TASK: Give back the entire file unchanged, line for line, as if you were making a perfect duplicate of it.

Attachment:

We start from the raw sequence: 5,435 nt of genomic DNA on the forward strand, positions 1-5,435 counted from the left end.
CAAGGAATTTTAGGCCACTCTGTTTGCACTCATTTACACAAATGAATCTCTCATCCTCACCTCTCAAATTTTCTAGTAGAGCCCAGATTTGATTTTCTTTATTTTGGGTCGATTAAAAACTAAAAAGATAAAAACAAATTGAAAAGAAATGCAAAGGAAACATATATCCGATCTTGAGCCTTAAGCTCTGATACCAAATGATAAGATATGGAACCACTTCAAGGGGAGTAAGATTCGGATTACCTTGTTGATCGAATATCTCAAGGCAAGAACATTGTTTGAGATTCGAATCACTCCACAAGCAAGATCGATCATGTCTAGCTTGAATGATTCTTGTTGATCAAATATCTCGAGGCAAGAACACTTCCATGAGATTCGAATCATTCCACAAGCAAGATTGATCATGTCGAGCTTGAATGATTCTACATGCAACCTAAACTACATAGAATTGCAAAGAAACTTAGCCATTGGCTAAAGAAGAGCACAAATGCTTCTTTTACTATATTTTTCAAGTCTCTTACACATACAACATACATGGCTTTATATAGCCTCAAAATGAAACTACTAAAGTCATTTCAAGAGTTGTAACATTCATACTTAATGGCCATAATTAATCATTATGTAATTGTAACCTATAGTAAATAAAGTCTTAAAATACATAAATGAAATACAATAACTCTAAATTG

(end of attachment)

We start from the raw sequence: 5,435 nt of genomic DNA on the forward strand, positions 1-5,435 counted from the left end.
CAAGGAATTTTAGGCCACTCTGTTTGCACTCATTTACACAAATGAATCTCTCATCCTCACCTCTCAAATTTTCTAGTAGAGCCCAGATTTGATTTTCTTTATTTTGGGTCGATTAAAAACTAAAAAGATAAAAACAAATTGAAAAGAAATGCAAAGGAAACATATATCCGATCTTGAGCCTTAAGCTCTGATACCAAATGATAAGATATGGAACCACTTCAAGGGGAGTAAGATTCGGATTACCTTGTTGATCGAATATCTCAAGGCAAGAACATTGTTTGAGATTCGAATCACTCCACAAGCAAGATCGATCATGTCTAGCTTGAATGATTCTTGTTGATCAAATATCTCGAGGCAAGAACACTTCCATGAGATTCGAATCATTCCACAAGCAAGATTGATCATGTCGAGCTTGAATGATTCTACATGCAACCTAAACTACATAGAATTGCAAAGAAACTTAGCCATTGGCTAAAGAAGAGCACAAATGCTTCTTTTACTATATTTTTCAAGTCTCTTACACATACAACATACATGGCTTTATATAGCCTCAAAATGAAACTACTAAAGTCATTTCAAGAGTTGTAACATTCATACTTAATGGCCATAATTAATCATTATGTAATTGTAACCTATAGTAAATAAAGTCTTAAAATACATAAATGAAATACAATAACTCTAAATTG